Policy

Research Misconduct - Higher Degree by Research Students - Policy

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1. Purpose and Objectives

This policy sets out the principles for managing complaints of research misconduct made against Higher Degree by Research (HDR) candidates.

Departures from the standards of conduct outlined in this policy may amount to academic misconduct on the part of the individual HDR candidate.

2. Definitions, Terms, Acronyms

Academic misconduct – is conduct on the part of a student that is defined as academic misconduct in section 6.1 of PPL 3.60.04 Student Integrity and Misconduct Policy.

Plagiarism - the act of misrepresenting as one's own original work the ideas, interpretations, words or creative works of another, either intentionally or unintentionally. These include published and unpublished documents, designs, music, sounds, images, photographs, computer codes and ideas gained through working in a group. These ideas, interpretations, words or works may be found in print and/or electronic media.

HDR Candidate – a person enrolled as a student in a higher degree by research program at the University at the time of the potential research misconduct.

The Code - Australian Code for the Responsible Conduct of Research (2007) or any subsequent published revision thereof.

3. Policy Scope/Coverage

This policy applies to all HDR Candidates.

4. Policy Statement

HDR Candidates must conduct their research in a manner consistent with the standards set out in this and other University policies: this includes, but is not limited to, PPL 4.20.02 Responsible Conduct of Research, 3.60.01 Student Charter , 4.20.04 Authorship, PPL 4.20.06 Research Data Management, PPL 2.40.01 Biosafety and PPL 4.60.02 Higher Degree by Research Candidate Charter. The University is committed to upholding the highest integrity standards in research and scholarship and considers deviations from these standards as serious. This policy describes the underlying principles for assessing and managing complaints of research misconduct against HDR Candidates and is based on guidelines provided in the Code.

5. Research Misconduct

5.1 Research misconduct constitutes a failure to comply with the principles or specific provisions of University policies governing the conduct of research by University researchers, including HDR Candidates, and includes but is not limited to conduct in, or in connection with, research that is dishonest, reckless or persistently negligent; and/or seriously deviates from accepted standards within the research and scholarly community for proposing, conducting or reporting research.

A complaint relates to research misconduct if that complaint involves one or more of the following:

  • an alleged breach of the Code;
  • intent, recklessness, gross and/or persistent negligence;
  • serious consequences, such as false information on the public record, or adverse effects on research participants, animals or the environment.

Examples of research misconduct include, but are not limited to, the following:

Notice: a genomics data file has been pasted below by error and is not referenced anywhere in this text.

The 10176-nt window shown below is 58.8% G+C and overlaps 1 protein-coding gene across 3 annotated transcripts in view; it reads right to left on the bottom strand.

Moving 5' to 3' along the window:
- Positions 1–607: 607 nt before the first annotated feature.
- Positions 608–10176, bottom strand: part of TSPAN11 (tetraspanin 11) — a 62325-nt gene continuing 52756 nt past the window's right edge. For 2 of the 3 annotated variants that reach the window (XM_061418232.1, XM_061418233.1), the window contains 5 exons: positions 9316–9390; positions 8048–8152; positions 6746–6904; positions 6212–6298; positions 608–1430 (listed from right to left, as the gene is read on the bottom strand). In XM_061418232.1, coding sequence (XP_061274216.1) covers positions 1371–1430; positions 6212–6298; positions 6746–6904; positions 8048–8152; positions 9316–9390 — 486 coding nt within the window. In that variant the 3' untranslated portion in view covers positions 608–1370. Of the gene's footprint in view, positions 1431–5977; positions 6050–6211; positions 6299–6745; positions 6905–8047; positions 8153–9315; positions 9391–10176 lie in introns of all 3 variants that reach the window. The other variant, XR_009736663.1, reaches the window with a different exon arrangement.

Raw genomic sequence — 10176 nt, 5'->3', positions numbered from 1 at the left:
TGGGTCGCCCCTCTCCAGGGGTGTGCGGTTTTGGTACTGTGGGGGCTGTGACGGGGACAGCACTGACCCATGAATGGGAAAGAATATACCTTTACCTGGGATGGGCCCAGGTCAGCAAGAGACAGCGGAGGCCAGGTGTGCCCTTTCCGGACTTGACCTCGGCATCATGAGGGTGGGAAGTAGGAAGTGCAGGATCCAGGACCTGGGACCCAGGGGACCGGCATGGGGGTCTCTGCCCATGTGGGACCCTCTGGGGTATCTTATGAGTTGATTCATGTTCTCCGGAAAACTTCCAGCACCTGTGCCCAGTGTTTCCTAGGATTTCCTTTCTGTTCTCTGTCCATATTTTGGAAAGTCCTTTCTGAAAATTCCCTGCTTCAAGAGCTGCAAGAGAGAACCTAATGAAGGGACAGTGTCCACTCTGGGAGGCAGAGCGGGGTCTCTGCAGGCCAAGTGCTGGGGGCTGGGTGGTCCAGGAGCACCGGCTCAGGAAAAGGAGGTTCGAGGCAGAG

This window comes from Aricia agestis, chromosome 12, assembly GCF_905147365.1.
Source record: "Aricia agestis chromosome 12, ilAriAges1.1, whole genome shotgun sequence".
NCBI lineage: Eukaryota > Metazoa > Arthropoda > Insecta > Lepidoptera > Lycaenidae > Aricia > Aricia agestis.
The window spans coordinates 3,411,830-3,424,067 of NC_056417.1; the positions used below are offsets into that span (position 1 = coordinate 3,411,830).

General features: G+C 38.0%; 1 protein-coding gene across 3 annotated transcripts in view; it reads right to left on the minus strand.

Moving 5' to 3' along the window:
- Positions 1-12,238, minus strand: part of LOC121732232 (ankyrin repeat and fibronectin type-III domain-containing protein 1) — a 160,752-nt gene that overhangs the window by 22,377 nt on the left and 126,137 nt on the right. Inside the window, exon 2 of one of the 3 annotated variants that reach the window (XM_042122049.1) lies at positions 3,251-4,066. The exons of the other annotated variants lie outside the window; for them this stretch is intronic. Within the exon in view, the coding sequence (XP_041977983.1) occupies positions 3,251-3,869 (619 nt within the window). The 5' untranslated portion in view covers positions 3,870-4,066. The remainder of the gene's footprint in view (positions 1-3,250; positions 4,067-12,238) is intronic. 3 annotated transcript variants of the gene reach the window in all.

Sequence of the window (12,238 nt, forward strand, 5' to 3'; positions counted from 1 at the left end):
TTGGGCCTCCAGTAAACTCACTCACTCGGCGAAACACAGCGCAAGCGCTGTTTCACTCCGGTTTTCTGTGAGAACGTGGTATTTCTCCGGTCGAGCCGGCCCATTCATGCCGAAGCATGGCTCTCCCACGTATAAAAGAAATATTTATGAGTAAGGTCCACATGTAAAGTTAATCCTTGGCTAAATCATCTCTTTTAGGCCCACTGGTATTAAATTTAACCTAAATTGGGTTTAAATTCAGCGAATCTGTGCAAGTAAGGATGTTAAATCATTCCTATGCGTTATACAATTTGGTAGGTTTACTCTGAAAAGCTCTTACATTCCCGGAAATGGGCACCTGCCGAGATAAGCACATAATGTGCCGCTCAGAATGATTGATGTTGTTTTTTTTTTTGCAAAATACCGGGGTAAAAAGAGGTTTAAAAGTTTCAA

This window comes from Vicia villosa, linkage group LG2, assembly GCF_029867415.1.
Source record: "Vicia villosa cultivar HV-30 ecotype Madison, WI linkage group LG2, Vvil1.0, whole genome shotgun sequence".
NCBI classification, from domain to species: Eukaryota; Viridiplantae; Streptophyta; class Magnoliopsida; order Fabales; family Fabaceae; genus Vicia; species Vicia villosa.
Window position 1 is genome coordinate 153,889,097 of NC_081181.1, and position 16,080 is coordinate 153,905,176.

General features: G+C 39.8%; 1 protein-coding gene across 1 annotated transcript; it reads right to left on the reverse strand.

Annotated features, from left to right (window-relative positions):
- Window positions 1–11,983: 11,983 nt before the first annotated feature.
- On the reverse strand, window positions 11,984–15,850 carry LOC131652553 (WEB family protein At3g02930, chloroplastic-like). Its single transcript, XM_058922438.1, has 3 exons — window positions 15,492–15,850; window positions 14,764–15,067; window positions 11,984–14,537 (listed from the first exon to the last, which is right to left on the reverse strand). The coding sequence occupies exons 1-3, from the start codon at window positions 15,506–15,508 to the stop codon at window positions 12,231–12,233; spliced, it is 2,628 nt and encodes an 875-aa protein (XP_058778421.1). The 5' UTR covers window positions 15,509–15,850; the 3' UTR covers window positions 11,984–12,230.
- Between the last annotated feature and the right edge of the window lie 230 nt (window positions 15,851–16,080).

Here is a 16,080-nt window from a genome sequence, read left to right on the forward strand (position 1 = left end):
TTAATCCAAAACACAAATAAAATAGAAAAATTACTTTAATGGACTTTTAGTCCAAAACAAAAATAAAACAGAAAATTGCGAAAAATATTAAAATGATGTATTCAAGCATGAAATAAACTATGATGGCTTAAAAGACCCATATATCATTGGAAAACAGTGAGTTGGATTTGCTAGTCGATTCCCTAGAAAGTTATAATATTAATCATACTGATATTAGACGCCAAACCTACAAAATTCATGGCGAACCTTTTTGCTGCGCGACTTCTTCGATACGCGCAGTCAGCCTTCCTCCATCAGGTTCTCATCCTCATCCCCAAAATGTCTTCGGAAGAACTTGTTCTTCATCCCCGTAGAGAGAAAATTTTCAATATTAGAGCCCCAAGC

1. Fabrication or falsification of data or results;
  2. Plagiarism of data, results, or written outputs;
  3. Duplicate (redundant) publication of data, results or written outputs;
  4. Misleading ascription of authorship to a publication including listing authors without their permission, attributing work to people who did not contribute to the publication, omission of people eligible to be authors, lack of appropriate acknowledgement of work primarily produced by others;
  5. Failure to disclose conflicts of interest or instances where a conflict of interest might reasonably be perceived to exist;
  6. Conducting research using humans or animals without the required ethics approvals or in a way different to that approved.

5.2 Research misconduct does not include errors or differences in interpretation or judgment of data which are not dishonest, reckless or persistently negligent.

5.3 All concerns about the conduct of research, including potential research misconduct by HDR candidates must be reported as described in PPL 4.20.10b Research Misconduct - Higher Degree by Research Candidates - Procedures.

5.4 Procedures for dealing with complaints of research misconduct by HDR candidates are outlined in PPL 4.20.10b Research Misconduct - Higher Degree by Research Candidates - Procedures.

5.5 Substantiated complaints of research misconduct may be considered to be academic misconduct as per PPL 3.60.04 Student Integrity and Misconduct.

5.6 Every reasonable effort should be made to restore the reputation of any HDR candidate alleged to have engaged in improper conduct of research when such complaints cannot be substantiated.

Custodians
Deputy Vice-Chancellor (Research)
Professor Robyn Ward

Procedures

Research Misconduct - Higher Degree by Research Students - Procedures

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1. Purpose and Objectives

This procedure details the steps for managing complaints of research misconduct made against HDR candidates. This procedure enacts PPL 4.20.10a.

This procedure is designed to determine findings of fact and whether research misconduct has occurred or not. Any findings of fact relating to research misconduct reached through procedures described in PPL 4.20.10b Research Misconduct - Higher Degree by Research Candidates - Procedures may then be addressed through the University’s provisions for managing academic misconduct via PPL 3.60.04 Student Integrity and Misconduct.

2. Definitions, Terms, Acronyms

Academic misconduct - is conduct on the part of a student that is defined as academic misconduct in section 6.1 of PPL 3.60.04 Student Integrity and Misconduct Policy.

Advisor – the principal advisor of an HDR Candidate

Complainant - The person who has made a complaint.